Usage In Pregnancy

Safe use in pregnancy has not been established. Until more information is available, phendimetrazine tartrate should not be taken by women who are or may become pregnant unless, in the opinion of the physician, the potential benefits outweigh the possible hazards.

Nursing Mothers

It is not known whether this drug is excreted in human milk. Because many drugs are excreted in human milk, phendimetrazine tartrate should not be taken by women who are nursing unless, in the opinion of the physician, the potential benefits outweigh the possible hazards.

Pediatric Use

Safety and effectiveness in pediatric patients have not been established.

Adverse Reactions

Cardiovascular: Palpitation, tachycardia, elevated blood pressure, ischemic events.Valvular heart disease associated with the use of some anorectic agents such as fenfluramine and dexfenfluramine, both independently and especially when used in combination with other anorectic drugs, have been reported. However, no cases of this valvulopathy have been reported when phendimetrazine tartrate has been used alone.Central Nervous System: Overstimulation, restlessness, insomnia, agitation, flushing, tremor, sweating, dizziness, headache, psychotic state, blurring of vision.Gastrointestinal: Dryness of the mouth, nausea, diarrhea, constipation, stomach pain.Genitourinary: Urinary frequency, dysuria, changes in libido.

Controlled Substance

Phendimetrazine tartrate tablets are a Schedule III controlled substance.

Dependence

Phendimetrazine tartrate is related chemically and pharmacologically to the amphetamines. Amphetamines and related stimulant drugs have been extensively abused, and the possibility of abuse of phendimetrazine should be kept in mind when evaluating the desirability of including a drug as part of a weight reduction program. Abuse of amphetamines and related drugs may be associated with intense psychological dependence and severe social dysfunction. There are reports of patients who have increased the dosage to many times that recommended. Abrupt cessation following prolonged high dosage administration results in extreme fatigue and mental depression; changes are also noted on the sleep EEG. Manifestations of chronic intoxication with anorectic drugs include severe dermatoses, marked insomnia, irritability, hyperactivity and personality changes. The most severe manifestation of chronic intoxications is psychosis, often clinically indistinguishable from schizophrenia.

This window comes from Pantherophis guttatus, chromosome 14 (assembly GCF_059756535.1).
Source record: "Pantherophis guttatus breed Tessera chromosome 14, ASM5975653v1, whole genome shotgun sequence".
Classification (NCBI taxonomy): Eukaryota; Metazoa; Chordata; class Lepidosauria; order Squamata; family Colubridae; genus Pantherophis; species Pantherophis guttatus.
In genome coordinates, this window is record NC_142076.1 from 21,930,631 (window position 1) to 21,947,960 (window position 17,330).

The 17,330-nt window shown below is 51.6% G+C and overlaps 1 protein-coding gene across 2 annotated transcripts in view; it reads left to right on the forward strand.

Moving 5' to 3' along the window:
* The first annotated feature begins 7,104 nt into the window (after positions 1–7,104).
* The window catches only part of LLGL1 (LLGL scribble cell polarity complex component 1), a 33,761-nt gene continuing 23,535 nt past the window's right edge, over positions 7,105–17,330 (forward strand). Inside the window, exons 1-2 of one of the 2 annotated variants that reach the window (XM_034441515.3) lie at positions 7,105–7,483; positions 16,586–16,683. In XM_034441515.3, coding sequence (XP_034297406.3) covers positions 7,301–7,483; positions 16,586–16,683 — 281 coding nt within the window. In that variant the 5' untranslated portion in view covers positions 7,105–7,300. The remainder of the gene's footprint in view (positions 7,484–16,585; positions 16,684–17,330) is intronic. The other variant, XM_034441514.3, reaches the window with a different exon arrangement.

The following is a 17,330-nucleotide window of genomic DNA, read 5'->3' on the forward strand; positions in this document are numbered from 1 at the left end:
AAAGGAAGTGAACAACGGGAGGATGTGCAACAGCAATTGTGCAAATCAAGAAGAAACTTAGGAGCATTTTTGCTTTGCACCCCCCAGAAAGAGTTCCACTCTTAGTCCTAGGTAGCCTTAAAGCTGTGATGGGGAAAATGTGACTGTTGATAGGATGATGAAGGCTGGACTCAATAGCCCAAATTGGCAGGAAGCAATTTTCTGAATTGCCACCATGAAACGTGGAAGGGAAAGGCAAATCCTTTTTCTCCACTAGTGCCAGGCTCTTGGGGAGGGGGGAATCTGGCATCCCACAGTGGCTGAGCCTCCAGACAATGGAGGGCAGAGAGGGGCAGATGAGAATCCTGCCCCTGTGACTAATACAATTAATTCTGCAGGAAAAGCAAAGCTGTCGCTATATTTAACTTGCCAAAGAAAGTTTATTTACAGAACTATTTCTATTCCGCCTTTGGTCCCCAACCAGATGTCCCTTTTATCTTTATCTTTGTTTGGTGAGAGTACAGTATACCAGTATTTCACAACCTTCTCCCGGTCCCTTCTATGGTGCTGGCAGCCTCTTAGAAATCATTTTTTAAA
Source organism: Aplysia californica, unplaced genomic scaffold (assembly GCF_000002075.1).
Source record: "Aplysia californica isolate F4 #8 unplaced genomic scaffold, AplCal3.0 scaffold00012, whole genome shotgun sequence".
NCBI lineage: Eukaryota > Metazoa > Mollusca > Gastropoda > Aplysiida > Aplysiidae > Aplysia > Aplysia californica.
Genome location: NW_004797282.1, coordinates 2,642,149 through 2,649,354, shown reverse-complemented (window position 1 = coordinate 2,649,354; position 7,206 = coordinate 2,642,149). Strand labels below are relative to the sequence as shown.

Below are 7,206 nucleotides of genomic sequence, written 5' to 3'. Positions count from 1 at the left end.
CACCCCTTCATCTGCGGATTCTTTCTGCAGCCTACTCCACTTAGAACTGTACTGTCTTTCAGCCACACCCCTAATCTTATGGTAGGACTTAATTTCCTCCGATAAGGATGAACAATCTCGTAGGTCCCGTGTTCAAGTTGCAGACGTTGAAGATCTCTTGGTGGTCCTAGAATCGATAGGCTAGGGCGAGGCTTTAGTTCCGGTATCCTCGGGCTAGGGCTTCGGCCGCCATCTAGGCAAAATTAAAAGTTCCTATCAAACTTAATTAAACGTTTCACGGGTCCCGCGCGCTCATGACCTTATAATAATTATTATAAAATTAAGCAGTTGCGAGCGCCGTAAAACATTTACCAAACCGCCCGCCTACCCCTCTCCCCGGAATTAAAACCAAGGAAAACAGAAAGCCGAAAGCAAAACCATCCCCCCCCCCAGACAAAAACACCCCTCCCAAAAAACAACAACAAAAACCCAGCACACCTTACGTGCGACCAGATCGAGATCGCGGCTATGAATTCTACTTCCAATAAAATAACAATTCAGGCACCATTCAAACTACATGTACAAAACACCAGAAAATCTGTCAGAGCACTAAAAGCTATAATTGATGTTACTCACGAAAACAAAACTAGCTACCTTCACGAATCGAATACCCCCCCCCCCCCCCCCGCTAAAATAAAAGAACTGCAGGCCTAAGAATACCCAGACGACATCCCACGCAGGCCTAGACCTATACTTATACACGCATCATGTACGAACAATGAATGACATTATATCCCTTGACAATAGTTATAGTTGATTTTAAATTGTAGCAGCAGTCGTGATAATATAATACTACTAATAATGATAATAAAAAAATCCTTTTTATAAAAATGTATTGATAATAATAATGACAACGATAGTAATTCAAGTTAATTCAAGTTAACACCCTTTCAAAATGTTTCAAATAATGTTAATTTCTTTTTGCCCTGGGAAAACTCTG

Overdosage

Acute overdosage with phendimetrazine tartrate may manifest itself by the following signs and symptoms: unusual restlessness, confusion, belligerence, hallucinations, and panic states. Fatigue and depression usually follow the central stimulation. Cardiovascular effects include arrhythmias, hypertension, or hypotension and circulatory collapse. Gastrointestinal symptoms include nausea, vomiting, diarrhea, and abdominal cramps. Poisoning may result in convulsions, coma, and death.The management of overdosage is largely symptomatic. It includes sedation with a barbiturate. If hypertension is marked, the use of a nitrate or rapid-acting alpha receptor-blocking agent should be considered. Experience with hemodialysis or peritoneal dialysis is inadequate to permit recommendations for its use.

Dosage And Administration

Usual Adult Dosage: 1 tablet (35 mg) twice a day or three times a day one hour before meals.Dosage should be individualized to obtain an adequate response with the lowest effective dosage. In some cases, 1/2 tablet (17.5 mg) per dose may be adequate. Dosage should not exceed 2 tablets three times a day.

How Supplied

Product: 63629-7319NDC: 63629-7319-1 30 TABLET in a BOTTLENDC: 63629-7319-2 135 TABLET in a BOTTLENDC: 63629-7319-3 180 TABLET in a BOTTLENDC: 63629-7319-4 15 TABLET in a BOTTLENDC: 63629-7319-5 90 TABLET in a BOTTLENDC: 63629-7319-6 7 TABLET in a BOTTLENDC: 63629-7319-7 21 TABLET in a BOTTLENDC: 63629-7319-8 60 TABLET in a BOTTLENDC: 63629-7319-9 45 TABLET in a BOTTLE

Storage

Store at 20º to 25ºC (68º to 77ºF); [see USP Controlled Room Temperature].Dispense in tight containers with child-resistant closures.

Other

Rx onlyManufactured forTruxton, Inc.Bellmawr, NJ 08031Manufactured byMikart, Inc.Atlanta, GA 30318Code 369A00Rev. 09/13